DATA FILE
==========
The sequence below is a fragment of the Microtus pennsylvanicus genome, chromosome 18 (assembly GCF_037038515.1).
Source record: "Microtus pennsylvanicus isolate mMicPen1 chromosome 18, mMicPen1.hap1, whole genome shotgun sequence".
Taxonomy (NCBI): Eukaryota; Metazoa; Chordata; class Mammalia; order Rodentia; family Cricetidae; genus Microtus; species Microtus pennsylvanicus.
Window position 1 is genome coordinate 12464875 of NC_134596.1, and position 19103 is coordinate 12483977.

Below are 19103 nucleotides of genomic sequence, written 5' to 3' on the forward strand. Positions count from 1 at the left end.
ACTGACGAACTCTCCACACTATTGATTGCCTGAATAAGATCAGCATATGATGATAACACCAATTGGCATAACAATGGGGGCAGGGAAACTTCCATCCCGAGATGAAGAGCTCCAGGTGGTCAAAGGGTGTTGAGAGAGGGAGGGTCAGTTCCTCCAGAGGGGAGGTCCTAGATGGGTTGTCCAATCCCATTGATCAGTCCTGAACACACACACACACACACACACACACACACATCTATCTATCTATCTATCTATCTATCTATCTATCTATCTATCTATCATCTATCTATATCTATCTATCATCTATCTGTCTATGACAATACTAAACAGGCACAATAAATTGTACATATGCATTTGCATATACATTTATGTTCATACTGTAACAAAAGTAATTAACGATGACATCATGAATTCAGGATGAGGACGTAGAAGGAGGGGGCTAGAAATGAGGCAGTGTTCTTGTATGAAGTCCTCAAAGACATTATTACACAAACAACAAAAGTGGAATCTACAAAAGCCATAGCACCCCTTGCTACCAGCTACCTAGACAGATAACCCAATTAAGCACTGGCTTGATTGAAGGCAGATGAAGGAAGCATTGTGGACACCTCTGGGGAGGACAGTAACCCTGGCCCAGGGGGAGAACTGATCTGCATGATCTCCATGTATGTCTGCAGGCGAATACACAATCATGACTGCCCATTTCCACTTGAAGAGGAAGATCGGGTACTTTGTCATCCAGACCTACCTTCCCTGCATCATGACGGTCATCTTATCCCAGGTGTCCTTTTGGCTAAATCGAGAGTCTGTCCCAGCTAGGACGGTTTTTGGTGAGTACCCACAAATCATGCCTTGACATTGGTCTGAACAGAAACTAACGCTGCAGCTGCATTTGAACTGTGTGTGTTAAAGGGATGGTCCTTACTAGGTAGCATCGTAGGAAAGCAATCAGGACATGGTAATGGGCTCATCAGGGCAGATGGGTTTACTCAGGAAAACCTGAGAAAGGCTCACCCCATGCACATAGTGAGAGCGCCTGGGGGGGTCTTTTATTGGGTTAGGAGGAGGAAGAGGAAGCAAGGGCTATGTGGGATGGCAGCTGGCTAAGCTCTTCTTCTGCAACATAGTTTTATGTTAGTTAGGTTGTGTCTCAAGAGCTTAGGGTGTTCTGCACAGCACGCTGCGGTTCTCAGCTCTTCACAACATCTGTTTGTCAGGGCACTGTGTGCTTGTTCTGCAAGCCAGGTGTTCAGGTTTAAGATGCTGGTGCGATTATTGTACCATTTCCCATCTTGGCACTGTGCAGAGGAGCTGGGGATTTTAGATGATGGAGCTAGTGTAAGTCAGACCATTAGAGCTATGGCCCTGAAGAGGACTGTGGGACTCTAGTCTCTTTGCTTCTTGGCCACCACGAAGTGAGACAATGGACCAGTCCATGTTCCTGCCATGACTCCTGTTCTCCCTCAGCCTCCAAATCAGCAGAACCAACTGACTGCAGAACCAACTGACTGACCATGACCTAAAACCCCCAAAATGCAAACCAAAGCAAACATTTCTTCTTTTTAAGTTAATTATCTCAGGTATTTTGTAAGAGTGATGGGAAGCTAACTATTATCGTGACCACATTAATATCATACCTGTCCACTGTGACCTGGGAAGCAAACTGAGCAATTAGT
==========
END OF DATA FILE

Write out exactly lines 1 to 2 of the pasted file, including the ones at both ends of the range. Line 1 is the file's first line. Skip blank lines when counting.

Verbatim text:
The sequence below is a fragment of the Microtus pennsylvanicus genome, chromosome 18 (assembly GCF_037038515.1).
Source record: "Microtus pennsylvanicus isolate mMicPen1 chromosome 18, mMicPen1.hap1, whole genome shotgun sequence".